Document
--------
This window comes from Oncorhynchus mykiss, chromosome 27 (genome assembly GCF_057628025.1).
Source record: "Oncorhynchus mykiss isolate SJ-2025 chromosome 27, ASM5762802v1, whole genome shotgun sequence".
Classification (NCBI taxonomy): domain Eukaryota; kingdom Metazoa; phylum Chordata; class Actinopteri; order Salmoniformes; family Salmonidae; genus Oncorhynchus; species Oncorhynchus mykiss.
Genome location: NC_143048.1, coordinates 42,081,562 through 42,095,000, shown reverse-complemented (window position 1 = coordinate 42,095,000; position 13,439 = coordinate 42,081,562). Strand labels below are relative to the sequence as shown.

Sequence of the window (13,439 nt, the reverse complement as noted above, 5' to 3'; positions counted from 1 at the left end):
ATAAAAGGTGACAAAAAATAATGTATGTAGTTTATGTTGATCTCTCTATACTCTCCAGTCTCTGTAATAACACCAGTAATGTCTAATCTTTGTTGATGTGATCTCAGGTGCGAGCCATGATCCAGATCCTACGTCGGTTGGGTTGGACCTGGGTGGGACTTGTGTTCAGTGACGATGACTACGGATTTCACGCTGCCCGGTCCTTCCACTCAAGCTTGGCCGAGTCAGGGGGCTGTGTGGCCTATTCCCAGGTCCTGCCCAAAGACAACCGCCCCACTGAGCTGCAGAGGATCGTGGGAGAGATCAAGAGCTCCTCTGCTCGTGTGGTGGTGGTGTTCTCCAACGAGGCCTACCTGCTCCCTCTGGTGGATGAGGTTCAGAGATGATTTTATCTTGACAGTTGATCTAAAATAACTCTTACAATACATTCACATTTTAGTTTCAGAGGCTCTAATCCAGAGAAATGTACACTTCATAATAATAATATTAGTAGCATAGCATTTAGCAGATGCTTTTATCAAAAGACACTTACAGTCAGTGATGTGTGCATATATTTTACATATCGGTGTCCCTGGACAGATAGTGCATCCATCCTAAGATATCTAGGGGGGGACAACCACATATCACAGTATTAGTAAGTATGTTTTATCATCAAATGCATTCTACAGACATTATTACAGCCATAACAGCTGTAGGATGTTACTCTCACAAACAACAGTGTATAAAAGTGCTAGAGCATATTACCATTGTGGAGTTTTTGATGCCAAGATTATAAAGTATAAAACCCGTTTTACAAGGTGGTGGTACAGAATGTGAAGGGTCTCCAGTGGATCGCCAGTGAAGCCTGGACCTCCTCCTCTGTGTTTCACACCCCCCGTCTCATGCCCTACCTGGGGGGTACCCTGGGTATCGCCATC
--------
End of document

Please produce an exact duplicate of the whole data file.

This window comes from Oncorhynchus mykiss, chromosome 27 (genome assembly GCF_057628025.1).
Source record: "Oncorhynchus mykiss isolate SJ-2025 chromosome 27, ASM5762802v1, whole genome shotgun sequence".
Classification (NCBI taxonomy): domain Eukaryota; kingdom Metazoa; phylum Chordata; class Actinopteri; order Salmoniformes; family Salmonidae; genus Oncorhynchus; species Oncorhynchus mykiss.
Genome location: NC_143048.1, coordinates 42,081,562 through 42,095,000, shown reverse-complemented (window position 1 = coordinate 42,095,000; position 13,439 = coordinate 42,081,562). Strand labels below are relative to the sequence as shown.

Sequence of the window (13,439 nt, the reverse complement as noted above, 5' to 3'; positions counted from 1 at the left end):
ATAAAAGGTGACAAAAAATAATGTATGTAGTTTATGTTGATCTCTCTATACTCTCCAGTCTCTGTAATAACACCAGTAATGTCTAATCTTTGTTGATGTGATCTCAGGTGCGAGCCATGATCCAGATCCTACGTCGGTTGGGTTGGACCTGGGTGGGACTTGTGTTCAGTGACGATGACTACGGATTTCACGCTGCCCGGTCCTTCCACTCAAGCTTGGCCGAGTCAGGGGGCTGTGTGGCCTATTCCCAGGTCCTGCCCAAAGACAACCGCCCCACTGAGCTGCAGAGGATCGTGGGAGAGATCAAGAGCTCCTCTGCTCGTGTGGTGGTGGTGTTCTCCAACGAGGCCTACCTGCTCCCTCTGGTGGATGAGGTTCAGAGATGATTTTATCTTGACAGTTGATCTAAAATAACTCTTACAATACATTCACATTTTAGTTTCAGAGGCTCTAATCCAGAGAAATGTACACTTCATAATAATAATATTAGTAGCATAGCATTTAGCAGATGCTTTTATCAAAAGACACTTACAGTCAGTGATGTGTGCATATATTTTACATATCGGTGTCCCTGGACAGATAGTGCATCCATCCTAAGATATCTAGGGGGGGACAACCACATATCACAGTATTAGTAAGTATGTTTTATCATCAAATGCATTCTACAGACATTATTACAGCCATAACAGCTGTAGGATGTTACTCTCACAAACAACAGTGTATAAAAGTGCTAGAGCATATTACCATTGTGGAGTTTTTGATGCCAAGATTATAAAGTATAAAACCCGTTTTACAAGGTGGTGGTACAGAATGTGAAGGGTCTCCAGTGGATCGCCAGTGAAGCCTGGACCTCCTCCTCTGTGTTTCACACCCCCCGTCTCATGCCCTACCTGGGGGGTACCCTGGGTATCGCCATC